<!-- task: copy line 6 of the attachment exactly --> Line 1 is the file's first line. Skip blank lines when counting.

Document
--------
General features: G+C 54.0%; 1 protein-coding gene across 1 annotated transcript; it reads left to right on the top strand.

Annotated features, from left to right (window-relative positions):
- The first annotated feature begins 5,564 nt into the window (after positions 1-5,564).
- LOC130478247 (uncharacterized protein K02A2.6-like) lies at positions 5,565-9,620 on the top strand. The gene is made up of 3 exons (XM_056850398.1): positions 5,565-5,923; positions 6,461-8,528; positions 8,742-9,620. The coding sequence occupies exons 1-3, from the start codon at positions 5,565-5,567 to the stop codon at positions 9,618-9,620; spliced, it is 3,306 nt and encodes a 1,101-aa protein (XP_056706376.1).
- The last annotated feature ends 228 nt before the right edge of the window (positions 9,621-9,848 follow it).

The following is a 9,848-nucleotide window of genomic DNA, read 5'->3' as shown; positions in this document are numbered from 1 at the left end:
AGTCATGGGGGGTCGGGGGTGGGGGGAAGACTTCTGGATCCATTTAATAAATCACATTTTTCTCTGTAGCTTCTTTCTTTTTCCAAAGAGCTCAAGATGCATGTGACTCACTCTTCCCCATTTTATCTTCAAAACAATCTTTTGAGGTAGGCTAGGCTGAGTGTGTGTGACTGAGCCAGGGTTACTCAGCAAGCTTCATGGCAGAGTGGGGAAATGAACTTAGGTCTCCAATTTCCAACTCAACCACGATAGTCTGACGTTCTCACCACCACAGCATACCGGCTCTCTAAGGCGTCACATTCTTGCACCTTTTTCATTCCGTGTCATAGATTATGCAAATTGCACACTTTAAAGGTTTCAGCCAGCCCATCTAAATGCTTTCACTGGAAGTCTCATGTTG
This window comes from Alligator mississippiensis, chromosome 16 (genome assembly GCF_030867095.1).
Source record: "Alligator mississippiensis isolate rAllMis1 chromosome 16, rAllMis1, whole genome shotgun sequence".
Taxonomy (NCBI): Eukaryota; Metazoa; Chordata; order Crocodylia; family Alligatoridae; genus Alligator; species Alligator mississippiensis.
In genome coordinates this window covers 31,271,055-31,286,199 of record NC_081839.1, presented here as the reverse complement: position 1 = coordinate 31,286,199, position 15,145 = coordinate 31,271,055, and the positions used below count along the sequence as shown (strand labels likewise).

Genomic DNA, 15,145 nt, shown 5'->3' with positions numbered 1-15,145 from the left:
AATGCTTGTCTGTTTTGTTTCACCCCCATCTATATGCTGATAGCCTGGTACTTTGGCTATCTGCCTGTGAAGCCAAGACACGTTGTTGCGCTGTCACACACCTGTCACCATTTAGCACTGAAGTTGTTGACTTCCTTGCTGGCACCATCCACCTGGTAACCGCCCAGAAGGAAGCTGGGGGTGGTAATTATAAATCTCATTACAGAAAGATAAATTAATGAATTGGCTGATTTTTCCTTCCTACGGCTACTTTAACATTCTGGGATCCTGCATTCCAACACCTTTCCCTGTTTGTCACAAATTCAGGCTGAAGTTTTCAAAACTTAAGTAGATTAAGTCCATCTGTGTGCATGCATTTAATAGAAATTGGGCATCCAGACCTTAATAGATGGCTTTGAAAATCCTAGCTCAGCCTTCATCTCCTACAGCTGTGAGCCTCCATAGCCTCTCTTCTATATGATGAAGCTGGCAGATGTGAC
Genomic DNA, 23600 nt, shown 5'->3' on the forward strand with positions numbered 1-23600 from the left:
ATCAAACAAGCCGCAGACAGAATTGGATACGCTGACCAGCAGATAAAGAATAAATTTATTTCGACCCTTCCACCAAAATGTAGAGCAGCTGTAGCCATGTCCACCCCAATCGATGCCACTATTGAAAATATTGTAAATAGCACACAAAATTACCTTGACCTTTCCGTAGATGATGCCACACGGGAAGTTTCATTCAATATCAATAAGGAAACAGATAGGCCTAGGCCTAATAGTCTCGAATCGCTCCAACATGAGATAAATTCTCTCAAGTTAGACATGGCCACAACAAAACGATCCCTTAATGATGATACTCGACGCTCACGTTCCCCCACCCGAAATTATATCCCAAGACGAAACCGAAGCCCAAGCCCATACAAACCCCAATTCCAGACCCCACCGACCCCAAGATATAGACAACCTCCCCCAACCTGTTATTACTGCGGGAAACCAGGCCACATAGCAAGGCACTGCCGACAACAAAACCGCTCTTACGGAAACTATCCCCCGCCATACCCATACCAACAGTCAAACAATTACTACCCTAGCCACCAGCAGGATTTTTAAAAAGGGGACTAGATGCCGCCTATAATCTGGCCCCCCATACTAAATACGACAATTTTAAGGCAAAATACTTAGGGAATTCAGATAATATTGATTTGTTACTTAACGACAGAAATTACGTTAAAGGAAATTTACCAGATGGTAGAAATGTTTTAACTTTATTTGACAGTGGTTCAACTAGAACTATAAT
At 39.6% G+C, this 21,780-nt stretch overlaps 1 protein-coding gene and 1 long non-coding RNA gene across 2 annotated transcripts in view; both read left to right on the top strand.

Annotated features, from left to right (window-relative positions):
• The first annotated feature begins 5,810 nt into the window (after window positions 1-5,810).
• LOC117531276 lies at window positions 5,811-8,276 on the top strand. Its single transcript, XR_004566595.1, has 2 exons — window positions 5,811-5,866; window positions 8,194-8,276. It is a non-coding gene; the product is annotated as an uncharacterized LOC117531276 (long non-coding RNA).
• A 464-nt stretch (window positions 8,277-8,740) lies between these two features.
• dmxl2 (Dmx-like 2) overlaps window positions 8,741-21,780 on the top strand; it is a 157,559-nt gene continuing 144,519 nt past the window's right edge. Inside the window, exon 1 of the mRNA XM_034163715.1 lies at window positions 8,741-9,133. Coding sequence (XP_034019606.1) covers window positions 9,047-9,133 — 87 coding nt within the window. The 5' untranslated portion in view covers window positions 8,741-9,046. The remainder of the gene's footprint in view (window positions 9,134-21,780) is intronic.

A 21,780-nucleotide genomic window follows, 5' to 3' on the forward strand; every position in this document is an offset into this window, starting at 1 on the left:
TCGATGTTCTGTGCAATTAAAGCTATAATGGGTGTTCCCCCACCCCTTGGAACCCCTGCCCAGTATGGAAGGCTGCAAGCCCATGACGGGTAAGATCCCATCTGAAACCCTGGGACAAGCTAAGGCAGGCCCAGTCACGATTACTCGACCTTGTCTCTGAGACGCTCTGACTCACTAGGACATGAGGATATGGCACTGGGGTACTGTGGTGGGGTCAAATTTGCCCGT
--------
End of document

The following is a 9,848-nucleotide window of genomic DNA, read 5'->3' as shown; positions in this document are numbered from 1 at the left end: